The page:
(Financial Times) -- More than any other European leader, Angela Merkel is unloved in Athens: she is seen as the main enforcer of drastic austerity measures imposed by the EU on Greece to resolve its debt crisis.
The German chancellor has been caricatured in extreme left and rightwing publications as a jack-booted Nazi. The fact that Germany has pledged billions in taxpayers' money in loans and financial guarantees to ease the Greek debt burden is largely ignored.
So what has inspired Ms Merkel, notoriously risk averse, to run the gauntlet of potentially violent demonstrations on an official visit to Athens on Tuesday?
The truth is that it has everything to do with symbolism, rather than substance -- and it has as much to do with German politics as with the plight of the government in Athens.
The chancellor is coming at the invitation of Antonis Samaras, Greek prime minister. His conservative New Democracy party is a member of the same political "family" as Ms Merkel's CDU in the European parliament. He wants her blessing.
He expects her to say she opposes any Greek exit from the euro -- although her coalition partners in the Bavaria-based Christian Social Union, and the liberal Free Democratic party, have been actively speculating about it.
She will repeat her support for the structural reforms required of the Greek government in its adjustment programme. She will also express sympathy for the suffering of ordinary Greek workers and pensioners -- a sign of a more emollient tone. But she will not promise more money. She is bearing no gifts.
The chancellor faces a dilemma that has constrained her room for manoeuvre ever since the eurozone crisis broke. She must devise a rescue plan for the debt-strapped eurozone states while reassuring her own supporters that she is not turning the EU into a "transfer union" financed by German taxpayers.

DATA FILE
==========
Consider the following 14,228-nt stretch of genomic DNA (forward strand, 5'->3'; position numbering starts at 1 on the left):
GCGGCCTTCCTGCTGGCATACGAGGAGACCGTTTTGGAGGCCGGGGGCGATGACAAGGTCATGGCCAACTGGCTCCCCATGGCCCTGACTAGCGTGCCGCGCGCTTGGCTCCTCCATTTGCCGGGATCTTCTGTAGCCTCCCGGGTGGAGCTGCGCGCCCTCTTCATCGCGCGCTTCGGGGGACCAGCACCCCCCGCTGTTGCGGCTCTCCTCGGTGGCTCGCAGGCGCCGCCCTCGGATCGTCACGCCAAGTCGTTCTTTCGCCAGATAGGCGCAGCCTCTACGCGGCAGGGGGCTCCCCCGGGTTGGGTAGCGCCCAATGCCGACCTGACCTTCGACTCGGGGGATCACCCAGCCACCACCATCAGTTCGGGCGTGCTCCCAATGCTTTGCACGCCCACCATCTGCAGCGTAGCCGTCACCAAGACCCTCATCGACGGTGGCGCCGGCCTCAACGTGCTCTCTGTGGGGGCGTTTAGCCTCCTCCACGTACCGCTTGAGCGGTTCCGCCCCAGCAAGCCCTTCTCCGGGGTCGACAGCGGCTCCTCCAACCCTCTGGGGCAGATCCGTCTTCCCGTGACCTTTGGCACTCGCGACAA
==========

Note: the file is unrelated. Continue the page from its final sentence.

Germany's pro-European convictions run deep. They were on display last week at the celebrations to mark the day of national unity, when East and West Germany were reunited in 1990. In all the main speeches, the dominant theme was not so much about Germany as Europe: on the need for European unity as the counterpart, the guarantor of German unification.
That is the national narrative. Yet Germany's unification process was painful, too. There are negative subtexts. West Germans still resent the "solidarity surcharge" they are paying to the East. They see it as a form of "transfer union". They do not want to do the same in the eurozone.
Most Germans also believe the price of unification was to abandon the Deutschemark in favour of the euro. They were never quite persuaded it was worth it.
With less than 12 months before the next general election, political tensions in Germany are starting to rise. Ms Merkel's instinct is to occupy the middle ground, by being both the good European, and a strict budget disciplinarian. So far it has stood her in good stead. She is the country's most popular politician, and the CDU is the most popular party.
To her left, the chancellor faces an opposition of Social Democrats (SPD) and Greens who blame her for being too mean and too hesitant. Peer Steinbrück, finance minister in her first administration combining CDU and SPD, is running as candidate for chancellor. He is a fiscal disciplinarian, but he also espouses the partial introduction of jointly guaranteed eurozone bonds to ease the debt crisis.
Ms Merkel's trip to Athens may be seen as a move to appease the critics who see her as a reluctant European, whose hesitancy in setting up the rescue system for the eurozone has aggravated the crisis.
But to her right she faces another less organised but still potentially powerful constituency: the lobby that fears the eurozone is becoming nothing more than a transfer union. The danger for the chancellor is that many are her natural conservative supporters.
Ms Merkel believes that self-discipline is essential to restoring confidence in the financial markets. So her fundamental message in Athens will remain the same: put your own house in order first. Solidarity comes second.
© The Financial Times Limited 2015